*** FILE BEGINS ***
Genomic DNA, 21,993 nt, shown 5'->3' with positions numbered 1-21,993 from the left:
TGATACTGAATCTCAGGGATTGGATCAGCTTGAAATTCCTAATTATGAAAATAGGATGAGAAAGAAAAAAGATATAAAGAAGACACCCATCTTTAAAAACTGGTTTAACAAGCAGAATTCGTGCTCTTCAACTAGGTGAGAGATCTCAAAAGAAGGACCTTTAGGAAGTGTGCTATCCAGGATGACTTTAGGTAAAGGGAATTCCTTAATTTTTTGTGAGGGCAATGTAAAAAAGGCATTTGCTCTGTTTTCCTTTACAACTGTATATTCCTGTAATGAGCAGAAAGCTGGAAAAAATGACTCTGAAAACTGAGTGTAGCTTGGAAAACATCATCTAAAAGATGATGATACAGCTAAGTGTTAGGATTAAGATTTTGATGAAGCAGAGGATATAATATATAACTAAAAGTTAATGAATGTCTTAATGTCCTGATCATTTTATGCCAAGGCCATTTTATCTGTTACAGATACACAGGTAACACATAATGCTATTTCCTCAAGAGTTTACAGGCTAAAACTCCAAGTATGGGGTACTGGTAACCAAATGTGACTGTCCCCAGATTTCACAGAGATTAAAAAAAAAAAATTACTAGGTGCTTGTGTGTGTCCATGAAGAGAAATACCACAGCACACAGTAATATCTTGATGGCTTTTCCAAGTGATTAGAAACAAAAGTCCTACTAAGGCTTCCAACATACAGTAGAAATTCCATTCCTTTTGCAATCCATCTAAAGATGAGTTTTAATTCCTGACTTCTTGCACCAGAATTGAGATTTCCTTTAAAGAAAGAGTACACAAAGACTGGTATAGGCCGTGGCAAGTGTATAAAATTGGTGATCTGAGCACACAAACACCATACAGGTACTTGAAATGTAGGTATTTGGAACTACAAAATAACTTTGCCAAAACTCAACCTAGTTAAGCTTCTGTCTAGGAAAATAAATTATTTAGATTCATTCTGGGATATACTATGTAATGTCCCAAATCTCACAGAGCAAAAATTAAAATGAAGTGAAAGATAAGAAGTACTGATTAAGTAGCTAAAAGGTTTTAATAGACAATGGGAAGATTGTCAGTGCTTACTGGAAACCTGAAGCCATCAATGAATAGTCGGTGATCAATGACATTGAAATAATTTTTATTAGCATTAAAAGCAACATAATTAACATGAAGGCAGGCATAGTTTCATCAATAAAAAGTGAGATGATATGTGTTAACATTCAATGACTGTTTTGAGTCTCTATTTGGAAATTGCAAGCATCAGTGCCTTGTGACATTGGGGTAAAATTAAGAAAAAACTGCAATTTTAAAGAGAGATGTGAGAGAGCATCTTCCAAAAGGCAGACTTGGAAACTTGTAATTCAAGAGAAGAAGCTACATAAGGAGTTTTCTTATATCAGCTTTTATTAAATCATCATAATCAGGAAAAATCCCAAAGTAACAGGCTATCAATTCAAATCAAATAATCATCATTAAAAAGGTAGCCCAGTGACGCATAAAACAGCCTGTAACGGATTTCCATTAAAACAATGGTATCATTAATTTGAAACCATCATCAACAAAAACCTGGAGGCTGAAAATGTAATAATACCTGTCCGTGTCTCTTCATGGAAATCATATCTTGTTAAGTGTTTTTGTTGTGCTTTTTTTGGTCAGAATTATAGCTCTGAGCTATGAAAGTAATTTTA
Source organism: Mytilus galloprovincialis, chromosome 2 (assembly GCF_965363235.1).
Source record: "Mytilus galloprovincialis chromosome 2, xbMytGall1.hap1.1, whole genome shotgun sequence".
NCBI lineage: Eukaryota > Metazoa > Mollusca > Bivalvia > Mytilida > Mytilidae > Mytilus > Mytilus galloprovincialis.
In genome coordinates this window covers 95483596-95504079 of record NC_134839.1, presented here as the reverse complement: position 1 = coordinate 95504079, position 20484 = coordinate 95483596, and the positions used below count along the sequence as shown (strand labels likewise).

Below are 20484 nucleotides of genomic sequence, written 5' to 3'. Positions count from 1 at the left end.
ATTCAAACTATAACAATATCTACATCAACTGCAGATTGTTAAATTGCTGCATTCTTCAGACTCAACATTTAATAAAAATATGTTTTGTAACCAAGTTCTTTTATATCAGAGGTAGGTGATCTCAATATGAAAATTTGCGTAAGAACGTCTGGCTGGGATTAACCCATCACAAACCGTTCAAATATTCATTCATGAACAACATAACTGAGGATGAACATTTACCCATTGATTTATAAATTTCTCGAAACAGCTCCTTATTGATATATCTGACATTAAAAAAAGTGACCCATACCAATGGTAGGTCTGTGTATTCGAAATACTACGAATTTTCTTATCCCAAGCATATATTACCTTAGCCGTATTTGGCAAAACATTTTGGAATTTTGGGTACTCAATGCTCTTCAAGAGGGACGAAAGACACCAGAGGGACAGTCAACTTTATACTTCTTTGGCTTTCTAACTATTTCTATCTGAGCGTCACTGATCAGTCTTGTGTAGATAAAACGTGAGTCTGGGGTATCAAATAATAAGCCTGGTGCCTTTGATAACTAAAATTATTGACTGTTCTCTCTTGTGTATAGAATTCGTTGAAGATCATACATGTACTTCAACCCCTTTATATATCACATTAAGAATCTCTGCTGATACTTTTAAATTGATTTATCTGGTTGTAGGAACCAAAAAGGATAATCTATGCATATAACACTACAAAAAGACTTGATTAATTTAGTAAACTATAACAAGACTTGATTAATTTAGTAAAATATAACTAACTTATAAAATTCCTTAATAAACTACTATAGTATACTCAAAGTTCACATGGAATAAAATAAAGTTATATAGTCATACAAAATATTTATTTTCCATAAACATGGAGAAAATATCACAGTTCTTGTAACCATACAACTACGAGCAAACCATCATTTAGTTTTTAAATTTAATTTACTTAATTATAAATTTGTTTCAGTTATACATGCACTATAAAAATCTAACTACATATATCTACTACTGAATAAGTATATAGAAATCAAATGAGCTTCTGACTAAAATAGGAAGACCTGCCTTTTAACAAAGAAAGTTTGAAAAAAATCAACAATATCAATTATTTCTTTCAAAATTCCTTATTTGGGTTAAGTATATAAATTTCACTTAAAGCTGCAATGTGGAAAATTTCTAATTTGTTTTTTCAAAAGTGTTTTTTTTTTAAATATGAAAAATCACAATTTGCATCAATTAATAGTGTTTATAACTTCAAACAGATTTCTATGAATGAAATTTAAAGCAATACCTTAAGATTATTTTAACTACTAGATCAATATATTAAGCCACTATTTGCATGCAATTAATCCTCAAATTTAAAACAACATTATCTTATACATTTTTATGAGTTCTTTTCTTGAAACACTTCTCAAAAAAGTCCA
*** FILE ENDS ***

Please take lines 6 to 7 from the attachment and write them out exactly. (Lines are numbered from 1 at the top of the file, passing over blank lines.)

In genome coordinates this window covers 95483596-95504079 of record NC_134839.1, presented here as the reverse complement: position 1 = coordinate 95504079, position 20484 = coordinate 95483596, and the positions used below count along the sequence as shown (strand labels likewise).

Below are 20484 nucleotides of genomic sequence, written 5' to 3'. Positions count from 1 at the left end.